Fode Kourouma v. Eric Holder, Jr.
Per Curiam OPINION filed : DENIED the petition for review, decision not for publication. Boyce F. Martin , Jr., Circuit Judge; Jeffrey S. Sutton, Circuit Judge and Joseph M. Hood, U.S. District Judge for the Eastern District of Kentucky.
NOT RECOMMENDED FOR FULL-TEXT PUBLICATION
File Name: 13a0212n.06
UNITED STATES COURT OF APPEALS
FOR THE SIXTH CIRCUIT
Mar 01, 2013
FODE LAYE KOUROUMA,
ERIC H. HOLDER, JR., Attorney General,
DEBORAH S. HUNT, Clerk
ON PETITION FOR REVIEW
FROM A FINAL ORDER OF THE
BOARD OF IMMIGRATION
Before: MARTIN and SUTTON, Circuit Judges; HOOD, District Judge.*
PER CURIAM. Fode Laye Kourouma, who is represented by counsel, petitions this Court
to review the final order of the Board of Immigration Appeals (Board) denying his appeal from the
decision of an immigration judge (IJ).
Kourouma is a native and citizen of Liberia. On November 18, 2002, he filed an application
for asylum, withholding of removal, and protection under the Convention Against Torture. In
February 2003, the government initiated removal proceedings against Kourouma by filing a notice
to appear. The government charged Kourouma with being an alien who, at the time of entry into the
United States, was not in possession of a valid passport or other suitable travel documents.
Kourouma appeared before the IJ, admitted the factual allegations in the notice to appear,
conceded removability, and renewed his applications for asylum, withholding of removal, and
protection under the Convention Against Torture. The IJ found that Kourouma was statutorily
The Honorable Joseph M. Hood, United States District Judge for the Eastern District of
Kentucky, sitting by designation.
-2ineligible for asylum because his application was untimely. The IJ also denied Kourouma’s
application for withholding of removal. The IJ found that because Kourouma’s testimony was not
credible, Kourouma failed to demonstrate past persecution or a clear probability of future
persecution. Additionally, the IJ denied Kourouma’s application for protection under the Convention
Against Torture because Kourouma did not demonstrate that it is more likely than not that he would
be tortured if removed to Liberia.
The Board agreed with the IJ that Kourouma was statutorily ineligible for asylum because
he failed to demonstrate by clear and convincing evidence that his application was timely. Regarding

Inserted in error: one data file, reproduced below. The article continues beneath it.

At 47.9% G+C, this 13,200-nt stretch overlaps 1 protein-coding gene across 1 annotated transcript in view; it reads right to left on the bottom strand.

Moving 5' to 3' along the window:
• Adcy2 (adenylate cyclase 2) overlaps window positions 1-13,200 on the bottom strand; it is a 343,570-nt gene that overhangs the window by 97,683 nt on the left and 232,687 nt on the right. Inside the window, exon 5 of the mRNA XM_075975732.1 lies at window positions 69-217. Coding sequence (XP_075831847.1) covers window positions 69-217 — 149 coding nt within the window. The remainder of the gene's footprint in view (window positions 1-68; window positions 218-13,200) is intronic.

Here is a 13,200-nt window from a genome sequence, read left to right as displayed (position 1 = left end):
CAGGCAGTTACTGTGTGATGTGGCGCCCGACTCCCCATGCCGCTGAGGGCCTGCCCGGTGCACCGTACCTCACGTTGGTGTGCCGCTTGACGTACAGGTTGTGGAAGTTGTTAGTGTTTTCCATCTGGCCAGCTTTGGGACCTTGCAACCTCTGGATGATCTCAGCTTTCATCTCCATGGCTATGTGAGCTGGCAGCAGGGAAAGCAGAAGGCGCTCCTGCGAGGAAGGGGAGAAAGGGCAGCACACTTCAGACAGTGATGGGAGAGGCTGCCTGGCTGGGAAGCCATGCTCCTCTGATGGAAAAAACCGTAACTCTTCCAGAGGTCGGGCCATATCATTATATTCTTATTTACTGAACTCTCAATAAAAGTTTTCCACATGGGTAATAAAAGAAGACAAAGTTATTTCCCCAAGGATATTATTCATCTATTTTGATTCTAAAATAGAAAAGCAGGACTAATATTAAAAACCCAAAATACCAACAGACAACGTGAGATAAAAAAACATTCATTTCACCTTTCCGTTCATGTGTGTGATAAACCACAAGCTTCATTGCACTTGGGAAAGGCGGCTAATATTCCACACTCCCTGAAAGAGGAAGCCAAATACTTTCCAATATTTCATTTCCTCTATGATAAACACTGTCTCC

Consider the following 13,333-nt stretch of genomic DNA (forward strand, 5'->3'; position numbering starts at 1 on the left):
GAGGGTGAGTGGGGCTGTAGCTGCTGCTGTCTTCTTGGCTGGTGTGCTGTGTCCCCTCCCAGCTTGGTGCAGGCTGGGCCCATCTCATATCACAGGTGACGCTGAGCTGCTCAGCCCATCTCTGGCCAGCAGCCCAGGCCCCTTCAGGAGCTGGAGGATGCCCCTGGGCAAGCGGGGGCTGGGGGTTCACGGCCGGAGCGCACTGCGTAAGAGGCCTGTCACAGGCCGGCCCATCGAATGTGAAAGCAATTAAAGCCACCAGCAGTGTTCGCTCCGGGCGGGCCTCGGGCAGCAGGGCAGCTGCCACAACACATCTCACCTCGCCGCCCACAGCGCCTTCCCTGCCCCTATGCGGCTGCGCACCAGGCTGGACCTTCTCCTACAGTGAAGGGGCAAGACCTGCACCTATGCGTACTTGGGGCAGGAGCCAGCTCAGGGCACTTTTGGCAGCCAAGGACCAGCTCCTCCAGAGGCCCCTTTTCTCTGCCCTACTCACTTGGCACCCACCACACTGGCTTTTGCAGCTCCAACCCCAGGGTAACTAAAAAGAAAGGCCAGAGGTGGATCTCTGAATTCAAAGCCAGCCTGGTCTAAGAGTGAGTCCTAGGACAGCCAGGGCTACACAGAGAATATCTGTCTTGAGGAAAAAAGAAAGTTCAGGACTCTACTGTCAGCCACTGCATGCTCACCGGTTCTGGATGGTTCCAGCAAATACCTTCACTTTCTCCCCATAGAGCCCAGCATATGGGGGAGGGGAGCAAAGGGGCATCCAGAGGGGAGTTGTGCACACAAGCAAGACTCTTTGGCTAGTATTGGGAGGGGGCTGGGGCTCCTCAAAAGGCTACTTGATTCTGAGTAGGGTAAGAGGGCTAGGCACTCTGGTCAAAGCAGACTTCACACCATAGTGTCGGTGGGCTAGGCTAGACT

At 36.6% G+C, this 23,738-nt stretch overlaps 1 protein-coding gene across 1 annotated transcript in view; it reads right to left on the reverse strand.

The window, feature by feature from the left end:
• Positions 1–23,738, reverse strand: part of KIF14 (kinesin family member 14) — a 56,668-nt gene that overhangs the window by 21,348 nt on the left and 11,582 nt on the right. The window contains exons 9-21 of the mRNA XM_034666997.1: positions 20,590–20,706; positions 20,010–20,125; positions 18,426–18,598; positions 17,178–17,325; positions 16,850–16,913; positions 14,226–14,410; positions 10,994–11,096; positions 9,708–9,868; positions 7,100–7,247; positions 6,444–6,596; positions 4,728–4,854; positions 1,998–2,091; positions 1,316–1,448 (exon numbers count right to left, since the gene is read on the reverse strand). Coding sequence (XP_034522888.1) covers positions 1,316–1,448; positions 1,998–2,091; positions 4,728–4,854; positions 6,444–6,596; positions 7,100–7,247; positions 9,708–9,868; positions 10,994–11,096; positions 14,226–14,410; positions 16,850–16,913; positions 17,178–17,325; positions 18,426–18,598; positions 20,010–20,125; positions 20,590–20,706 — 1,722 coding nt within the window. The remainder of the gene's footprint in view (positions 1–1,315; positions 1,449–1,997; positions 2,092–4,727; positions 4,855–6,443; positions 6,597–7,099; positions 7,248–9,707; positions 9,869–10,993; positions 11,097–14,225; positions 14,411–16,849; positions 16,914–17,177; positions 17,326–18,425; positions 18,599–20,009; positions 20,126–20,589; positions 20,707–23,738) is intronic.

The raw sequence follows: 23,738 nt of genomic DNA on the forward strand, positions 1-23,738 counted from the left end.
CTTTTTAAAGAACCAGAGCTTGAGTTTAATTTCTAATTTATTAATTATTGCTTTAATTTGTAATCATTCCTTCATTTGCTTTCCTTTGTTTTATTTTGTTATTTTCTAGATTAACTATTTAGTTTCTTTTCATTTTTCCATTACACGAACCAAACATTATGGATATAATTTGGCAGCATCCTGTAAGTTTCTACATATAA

Kourouma’s withholding of removal claim, a majority of the Board declined to affirm the IJ’s
adverse credibility determination. Nevertheless, the Board held that Kourouma failed to establish
that he had suffered or would suffer persecution as a result of an imputed political opinion. Lastly,
the Board affirmed the IJ’s denial of Kourouma’s application for protection under the Convention
Kourouma timely filed the instant petition for review, arguing that: (1) the IJ erred in finding
that his testimony was not credible; (2) the IJ incorrectly denied his application for asylum; (3) the
IJ incorrectly denied his withholding of removal application; and (4) the IJ incorrectly denied his
application for protection under the Convention Against Torture.
“Where the [Board] reviews the immigration judge’s decision and issues a separate opinion,
rather than summarily affirming the immigration judge’s decision, we review the [Board’s] decision
as the final agency determination.” Khalili v. Holder, 557 F.3d 429, 435 (6th Cir. 2009). We review
factual findings under the substantial evidence standard. Abdurakhmanov v. Holder, 666 F.3d 978,
982 (6th Cir. 2012). Such findings are “conclusive unless any reasonable adjudicator would be
compelled to conclude to the contrary.” 8 U.S.C. § 1252(b)(4)(B).
Kourouma’s argument that the IJ’s adverse credibility finding was clearly erroneous is moot.
The Board did not affirm the IJ’s adverse credibility determination. Rather, the Board held that the
-3IJ had clearly erred because the grounds that the IJ relied on in making his credibility determination